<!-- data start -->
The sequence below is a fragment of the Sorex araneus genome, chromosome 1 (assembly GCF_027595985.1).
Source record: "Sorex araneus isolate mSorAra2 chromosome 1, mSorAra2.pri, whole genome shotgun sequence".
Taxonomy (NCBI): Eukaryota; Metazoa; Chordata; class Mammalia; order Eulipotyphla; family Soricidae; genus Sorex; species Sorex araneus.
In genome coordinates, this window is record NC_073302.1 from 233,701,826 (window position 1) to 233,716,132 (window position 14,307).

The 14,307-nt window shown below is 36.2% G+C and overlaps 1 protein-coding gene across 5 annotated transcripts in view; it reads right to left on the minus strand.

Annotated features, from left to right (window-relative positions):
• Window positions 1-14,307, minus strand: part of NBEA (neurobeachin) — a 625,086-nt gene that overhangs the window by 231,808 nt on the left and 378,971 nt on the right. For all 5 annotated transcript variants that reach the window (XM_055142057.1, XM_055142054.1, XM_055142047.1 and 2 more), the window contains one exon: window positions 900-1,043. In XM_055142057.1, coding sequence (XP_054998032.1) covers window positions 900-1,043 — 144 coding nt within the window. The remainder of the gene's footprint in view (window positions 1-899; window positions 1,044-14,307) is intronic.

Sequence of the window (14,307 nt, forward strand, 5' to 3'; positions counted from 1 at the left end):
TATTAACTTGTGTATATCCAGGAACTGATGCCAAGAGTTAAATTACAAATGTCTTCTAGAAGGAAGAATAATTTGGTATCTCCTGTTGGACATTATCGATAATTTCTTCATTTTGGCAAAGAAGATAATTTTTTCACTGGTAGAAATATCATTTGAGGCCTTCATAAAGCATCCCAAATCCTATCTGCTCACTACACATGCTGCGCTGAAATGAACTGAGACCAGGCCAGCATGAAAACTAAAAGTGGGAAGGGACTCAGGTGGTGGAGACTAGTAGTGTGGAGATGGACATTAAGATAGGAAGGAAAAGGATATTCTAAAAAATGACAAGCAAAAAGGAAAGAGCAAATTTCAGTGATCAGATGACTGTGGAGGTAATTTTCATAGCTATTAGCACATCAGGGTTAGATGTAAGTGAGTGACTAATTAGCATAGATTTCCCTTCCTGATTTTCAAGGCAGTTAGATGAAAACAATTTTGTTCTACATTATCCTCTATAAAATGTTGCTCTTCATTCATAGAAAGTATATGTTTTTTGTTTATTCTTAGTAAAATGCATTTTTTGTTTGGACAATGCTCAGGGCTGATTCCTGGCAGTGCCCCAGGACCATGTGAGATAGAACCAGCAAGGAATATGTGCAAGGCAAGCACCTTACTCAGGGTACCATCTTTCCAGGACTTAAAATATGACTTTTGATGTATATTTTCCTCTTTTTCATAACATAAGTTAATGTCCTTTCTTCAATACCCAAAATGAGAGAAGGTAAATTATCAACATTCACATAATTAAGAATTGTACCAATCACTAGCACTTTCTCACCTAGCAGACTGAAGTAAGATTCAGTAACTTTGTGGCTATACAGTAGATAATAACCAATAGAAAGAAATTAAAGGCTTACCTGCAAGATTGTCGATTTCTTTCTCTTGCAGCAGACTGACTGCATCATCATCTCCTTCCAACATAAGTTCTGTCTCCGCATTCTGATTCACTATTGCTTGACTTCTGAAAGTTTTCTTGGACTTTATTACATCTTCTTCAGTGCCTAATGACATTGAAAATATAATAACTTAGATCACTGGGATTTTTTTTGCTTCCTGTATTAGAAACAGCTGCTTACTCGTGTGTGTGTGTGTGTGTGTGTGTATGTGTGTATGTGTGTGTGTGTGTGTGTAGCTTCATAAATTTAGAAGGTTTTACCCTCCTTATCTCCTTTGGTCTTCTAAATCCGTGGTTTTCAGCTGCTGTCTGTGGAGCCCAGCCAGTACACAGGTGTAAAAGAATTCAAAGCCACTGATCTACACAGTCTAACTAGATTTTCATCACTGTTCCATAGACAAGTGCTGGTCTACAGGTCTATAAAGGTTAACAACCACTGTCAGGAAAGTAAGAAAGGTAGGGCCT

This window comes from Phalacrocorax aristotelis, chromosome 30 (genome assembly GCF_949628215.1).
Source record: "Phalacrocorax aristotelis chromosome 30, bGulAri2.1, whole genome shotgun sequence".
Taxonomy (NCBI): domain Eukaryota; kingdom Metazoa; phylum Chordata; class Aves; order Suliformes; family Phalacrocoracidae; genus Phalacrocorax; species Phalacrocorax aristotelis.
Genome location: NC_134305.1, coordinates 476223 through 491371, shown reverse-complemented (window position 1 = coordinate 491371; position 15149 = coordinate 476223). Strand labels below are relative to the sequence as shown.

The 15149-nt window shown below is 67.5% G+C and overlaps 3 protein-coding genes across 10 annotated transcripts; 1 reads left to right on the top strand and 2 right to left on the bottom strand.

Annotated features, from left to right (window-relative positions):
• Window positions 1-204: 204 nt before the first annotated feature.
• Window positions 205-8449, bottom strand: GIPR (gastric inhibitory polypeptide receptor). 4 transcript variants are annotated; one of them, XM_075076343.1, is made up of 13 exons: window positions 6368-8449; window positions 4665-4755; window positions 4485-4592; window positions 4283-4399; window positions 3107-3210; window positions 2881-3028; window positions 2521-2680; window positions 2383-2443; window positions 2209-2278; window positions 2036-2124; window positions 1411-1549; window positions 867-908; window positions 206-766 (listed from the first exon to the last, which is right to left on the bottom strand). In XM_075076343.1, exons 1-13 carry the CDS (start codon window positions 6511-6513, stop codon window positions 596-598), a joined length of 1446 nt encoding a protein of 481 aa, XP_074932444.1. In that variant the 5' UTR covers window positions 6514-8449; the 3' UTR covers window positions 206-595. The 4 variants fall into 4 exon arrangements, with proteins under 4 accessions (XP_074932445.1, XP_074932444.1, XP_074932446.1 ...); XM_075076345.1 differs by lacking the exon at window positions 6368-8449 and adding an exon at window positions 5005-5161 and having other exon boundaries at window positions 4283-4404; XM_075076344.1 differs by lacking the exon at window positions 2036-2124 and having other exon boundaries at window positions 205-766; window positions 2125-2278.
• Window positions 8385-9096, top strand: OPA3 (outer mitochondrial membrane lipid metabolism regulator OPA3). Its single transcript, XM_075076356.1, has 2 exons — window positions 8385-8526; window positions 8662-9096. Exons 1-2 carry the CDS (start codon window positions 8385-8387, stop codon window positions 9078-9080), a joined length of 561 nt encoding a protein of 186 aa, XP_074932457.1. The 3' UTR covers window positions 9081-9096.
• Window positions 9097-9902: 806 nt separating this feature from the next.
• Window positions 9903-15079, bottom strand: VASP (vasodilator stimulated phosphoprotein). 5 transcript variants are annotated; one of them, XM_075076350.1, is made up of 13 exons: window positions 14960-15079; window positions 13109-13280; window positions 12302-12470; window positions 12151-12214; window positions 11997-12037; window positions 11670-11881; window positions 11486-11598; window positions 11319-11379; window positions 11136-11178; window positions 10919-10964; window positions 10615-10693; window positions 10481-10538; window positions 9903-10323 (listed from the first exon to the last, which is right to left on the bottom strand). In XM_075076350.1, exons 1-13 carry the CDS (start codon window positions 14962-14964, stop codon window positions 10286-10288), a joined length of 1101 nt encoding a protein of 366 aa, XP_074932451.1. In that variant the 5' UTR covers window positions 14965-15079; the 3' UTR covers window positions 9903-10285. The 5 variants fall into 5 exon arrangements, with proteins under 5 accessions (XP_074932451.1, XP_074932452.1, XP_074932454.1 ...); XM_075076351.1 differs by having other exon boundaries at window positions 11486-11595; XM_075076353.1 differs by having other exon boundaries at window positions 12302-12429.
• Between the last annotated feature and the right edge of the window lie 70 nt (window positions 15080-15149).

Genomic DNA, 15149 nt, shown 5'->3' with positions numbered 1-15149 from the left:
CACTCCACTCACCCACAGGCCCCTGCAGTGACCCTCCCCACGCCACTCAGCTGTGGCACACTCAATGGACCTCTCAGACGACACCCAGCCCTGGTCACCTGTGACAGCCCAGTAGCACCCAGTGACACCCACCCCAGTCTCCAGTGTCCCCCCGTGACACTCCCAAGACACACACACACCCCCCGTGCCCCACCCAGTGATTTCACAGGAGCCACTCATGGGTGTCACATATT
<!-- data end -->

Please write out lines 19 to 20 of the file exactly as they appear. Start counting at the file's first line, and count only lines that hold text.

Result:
• Window positions 9097-9902: 806 nt separating this feature from the next.
• Window positions 9903-15079, bottom strand: VASP (vasodilator stimulated phosphoprotein). 5 transcript variants are annotated; one of them, XM_075076350.1, is made up of 13 exons: window positions 14960-15079; window positions 13109-13280; window positions 12302-12470; window positions 12151-12214; window positions 11997-12037; window positions 11670-11881; window positions 11486-11598; window positions 11319-11379; window positions 11136-11178; window positions 10919-10964; window positions 10615-10693; window positions 10481-10538; window positions 9903-10323 (listed from the first exon to the last, which is right to left on the bottom strand). In XM_075076350.1, exons 1-13 carry the CDS (start codon window positions 14962-14964, stop codon window positions 10286-10288), a joined length of 1101 nt encoding a protein of 366 aa, XP_074932451.1. In that variant the 5' UTR covers window positions 14965-15079; the 3' UTR covers window positions 9903-10285. The 5 variants fall into 5 exon arrangements, with proteins under 5 accessions (XP_074932451.1, XP_074932452.1, XP_074932454.1 ...); XM_075076351.1 differs by having other exon boundaries at window positions 11486-11595; XM_075076353.1 differs by having other exon boundaries at window positions 12302-12429.